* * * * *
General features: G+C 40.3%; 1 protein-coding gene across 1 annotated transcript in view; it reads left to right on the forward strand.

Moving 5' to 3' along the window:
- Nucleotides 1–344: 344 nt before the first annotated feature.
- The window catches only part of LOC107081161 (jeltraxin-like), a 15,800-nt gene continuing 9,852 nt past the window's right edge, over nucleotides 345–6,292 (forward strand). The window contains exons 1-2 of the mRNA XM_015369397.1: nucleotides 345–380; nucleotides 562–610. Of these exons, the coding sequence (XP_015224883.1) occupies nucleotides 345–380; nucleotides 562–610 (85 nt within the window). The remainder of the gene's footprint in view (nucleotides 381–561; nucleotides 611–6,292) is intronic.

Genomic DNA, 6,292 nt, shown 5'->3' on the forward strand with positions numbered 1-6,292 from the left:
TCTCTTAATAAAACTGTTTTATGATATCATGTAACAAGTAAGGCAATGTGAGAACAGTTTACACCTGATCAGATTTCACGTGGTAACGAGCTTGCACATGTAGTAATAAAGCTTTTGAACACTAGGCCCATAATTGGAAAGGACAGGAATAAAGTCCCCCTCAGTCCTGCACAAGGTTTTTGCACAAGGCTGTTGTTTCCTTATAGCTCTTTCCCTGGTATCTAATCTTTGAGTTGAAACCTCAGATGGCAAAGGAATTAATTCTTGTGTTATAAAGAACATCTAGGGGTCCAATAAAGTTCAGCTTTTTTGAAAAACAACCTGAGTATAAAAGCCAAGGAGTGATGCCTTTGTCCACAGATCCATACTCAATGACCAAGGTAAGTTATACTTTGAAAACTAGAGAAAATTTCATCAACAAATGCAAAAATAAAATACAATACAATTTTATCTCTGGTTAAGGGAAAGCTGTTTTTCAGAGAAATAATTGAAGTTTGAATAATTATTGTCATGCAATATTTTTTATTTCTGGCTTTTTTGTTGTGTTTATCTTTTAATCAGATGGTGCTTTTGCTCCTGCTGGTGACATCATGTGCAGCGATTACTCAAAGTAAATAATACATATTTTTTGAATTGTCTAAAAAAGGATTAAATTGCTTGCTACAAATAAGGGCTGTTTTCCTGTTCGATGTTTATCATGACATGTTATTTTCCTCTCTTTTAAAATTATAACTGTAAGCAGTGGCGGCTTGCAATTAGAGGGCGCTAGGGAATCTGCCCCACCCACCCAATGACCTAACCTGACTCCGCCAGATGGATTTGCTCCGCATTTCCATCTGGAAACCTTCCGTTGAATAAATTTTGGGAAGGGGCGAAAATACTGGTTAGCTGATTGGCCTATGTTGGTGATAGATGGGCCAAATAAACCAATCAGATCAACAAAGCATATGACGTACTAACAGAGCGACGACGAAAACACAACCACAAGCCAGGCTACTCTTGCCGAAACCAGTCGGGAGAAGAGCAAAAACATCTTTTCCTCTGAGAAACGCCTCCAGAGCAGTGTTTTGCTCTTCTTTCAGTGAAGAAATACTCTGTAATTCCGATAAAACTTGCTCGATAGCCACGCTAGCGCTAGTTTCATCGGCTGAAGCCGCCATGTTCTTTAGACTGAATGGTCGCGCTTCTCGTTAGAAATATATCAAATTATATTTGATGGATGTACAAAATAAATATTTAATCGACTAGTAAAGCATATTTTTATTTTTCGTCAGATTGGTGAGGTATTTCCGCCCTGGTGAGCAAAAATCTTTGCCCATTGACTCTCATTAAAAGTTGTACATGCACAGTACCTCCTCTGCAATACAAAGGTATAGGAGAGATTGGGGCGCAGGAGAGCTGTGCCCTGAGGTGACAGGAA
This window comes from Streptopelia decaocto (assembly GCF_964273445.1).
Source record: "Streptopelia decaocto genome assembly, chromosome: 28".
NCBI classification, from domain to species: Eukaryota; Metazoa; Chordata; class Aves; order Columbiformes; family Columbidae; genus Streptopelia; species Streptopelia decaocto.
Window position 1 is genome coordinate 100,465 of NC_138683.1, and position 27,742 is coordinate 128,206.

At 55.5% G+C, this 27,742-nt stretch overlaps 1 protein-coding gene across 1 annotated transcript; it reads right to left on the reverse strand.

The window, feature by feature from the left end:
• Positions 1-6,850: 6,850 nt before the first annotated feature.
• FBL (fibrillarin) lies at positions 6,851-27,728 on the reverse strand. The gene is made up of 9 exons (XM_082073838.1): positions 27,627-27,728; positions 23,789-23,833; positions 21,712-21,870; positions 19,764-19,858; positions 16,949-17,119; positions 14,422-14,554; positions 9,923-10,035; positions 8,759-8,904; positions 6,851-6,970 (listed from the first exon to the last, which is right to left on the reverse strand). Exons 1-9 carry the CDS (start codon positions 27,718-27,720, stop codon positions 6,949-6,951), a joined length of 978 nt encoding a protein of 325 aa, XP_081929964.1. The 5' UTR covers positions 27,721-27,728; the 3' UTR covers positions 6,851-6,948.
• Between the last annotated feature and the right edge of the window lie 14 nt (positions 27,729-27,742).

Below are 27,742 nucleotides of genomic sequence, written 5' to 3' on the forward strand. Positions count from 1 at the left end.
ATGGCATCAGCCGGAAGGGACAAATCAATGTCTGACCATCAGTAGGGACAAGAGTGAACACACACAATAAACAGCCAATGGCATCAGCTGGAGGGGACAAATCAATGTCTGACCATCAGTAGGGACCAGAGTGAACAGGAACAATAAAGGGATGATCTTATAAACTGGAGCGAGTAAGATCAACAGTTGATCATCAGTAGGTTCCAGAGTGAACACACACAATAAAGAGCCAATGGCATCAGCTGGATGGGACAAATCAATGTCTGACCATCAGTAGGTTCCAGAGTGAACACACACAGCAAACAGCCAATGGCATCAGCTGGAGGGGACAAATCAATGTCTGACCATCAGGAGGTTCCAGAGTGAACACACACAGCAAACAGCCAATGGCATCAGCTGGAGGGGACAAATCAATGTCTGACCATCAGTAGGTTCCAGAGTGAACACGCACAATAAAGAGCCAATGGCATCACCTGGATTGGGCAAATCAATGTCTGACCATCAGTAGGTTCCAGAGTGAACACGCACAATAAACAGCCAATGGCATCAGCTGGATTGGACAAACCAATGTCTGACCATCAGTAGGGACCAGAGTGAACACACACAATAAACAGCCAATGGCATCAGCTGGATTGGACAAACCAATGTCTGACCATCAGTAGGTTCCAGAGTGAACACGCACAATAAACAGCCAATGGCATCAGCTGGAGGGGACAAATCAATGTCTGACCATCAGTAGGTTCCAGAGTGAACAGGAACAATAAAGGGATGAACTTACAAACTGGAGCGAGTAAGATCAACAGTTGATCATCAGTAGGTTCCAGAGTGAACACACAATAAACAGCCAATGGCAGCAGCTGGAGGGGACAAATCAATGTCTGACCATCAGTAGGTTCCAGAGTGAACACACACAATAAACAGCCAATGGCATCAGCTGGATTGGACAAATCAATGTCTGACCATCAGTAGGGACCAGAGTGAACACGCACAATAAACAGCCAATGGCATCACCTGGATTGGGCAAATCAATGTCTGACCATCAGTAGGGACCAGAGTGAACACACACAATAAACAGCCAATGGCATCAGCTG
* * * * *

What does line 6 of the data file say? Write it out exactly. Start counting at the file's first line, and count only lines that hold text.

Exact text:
TCTCTTAATAAAACTGTTTTATGATATCATGTAACAAGTAAGGCAATGTGAGAACAGTTTACACCTGATCAGATTTCACGTGGTAACGAGCTTGCACATGTAGTAATAAAGCTTTTGAACACTAGGCCCATAATTGGAAAGGACAGGAATAAAGTCCCCCTCAGTCCTGCACAAGGTTTTTGCACAAGGCTGTTGTTTCCTTATAGCTCTTTCCCTGGTATCTAATCTTTGAGTTGAAACCTCAGATGGCAAAGGAATTAATTCTTGTGTTATAAAGAACATCTAGGGGTCCAATAAAGTTCAGCTTTTTTGAAAAACAACCTGAGTATAAAAGCCAAGGAGTGATGCCTTTGTCCACAGATCCATACTCAATGACCAAGGTAAGTTATACTTTGAAAACTAGAGAAAATTTCATCAACAAATGCAAAAATAAAATACAATACAATTTTATCTCTGGTTAAGGGAAAGCTGTTTTTCAGAGAAATAATTGAAGTTTGAATAATTATTGTCATGCAATATTTTTTATTTCTGGCTTTTTTGTTGTGTTTATCTTTTAATCAGATGGTGCTTTTGCTCCTGCTGGTGACATCATGTGCAGCGATTACTCAAAGTAAATAATACATATTTTTTGAATTGTCTAAAAAAGGATTAAATTGCTTGCTACAAATAAGGGCTGTTTTCCTGTTCGATGTTTATCATGACATGTTATTTTCCTCTCTTTTAAAATTATAACTGTAAGCAGTGGCGGCTTGCAATTAGAGGGCGCTAGGGAATCTGCCCCACCCACCCAATGACCTAACCTGACTCCGCCAGATGGATTTGCTCCGCATTTCCATCTGGAAACCTTCCGTTGAATAAATTTTGGGAAGGGGCGAAAATACTGGTTAGCTGATTGGCCTATGTTGGTGATAGATGGGCCAAATAAACCAATCAGATCAACAAAGCATATGACGTACTAACAGAGCGACGACGAAAACACAACCACAAGCCAGGCTACTCTTGCCGAAACCAGTCGGGAGAAGAGCAAAAACATCTTTTCCTCTGAGAAACGCCTCCAGAGCAGTGTTTTGCTCTTCTTTCAGTGAAGAAATACTCTGTAATTCCGATAAAACTTGCTCGATAGCCACGCTAGCGCTAGTTTCATCGGCTGAAGCCGCCATGTTCTTTAGACTGAATGGTCGCGCTTCTCGTTAGAAATATATCAAATTATATTTGATGGATGTACAAAATAAATATTTAATCGACTAGTAAAGCATATTTTTATTTTTCGTCAGATTGGTGAGGTATTTCCGCCCTGGTGAGCAAAAATCTTTGCCCATTGACTCTCATTAAAAGTTGTACATGCACAGTACCTCCTCTGCAATACAAAGGTATAGGAGAGATTGGGGCGCAGGAGAGCTGTGCCCTGAGGTGACAGGAA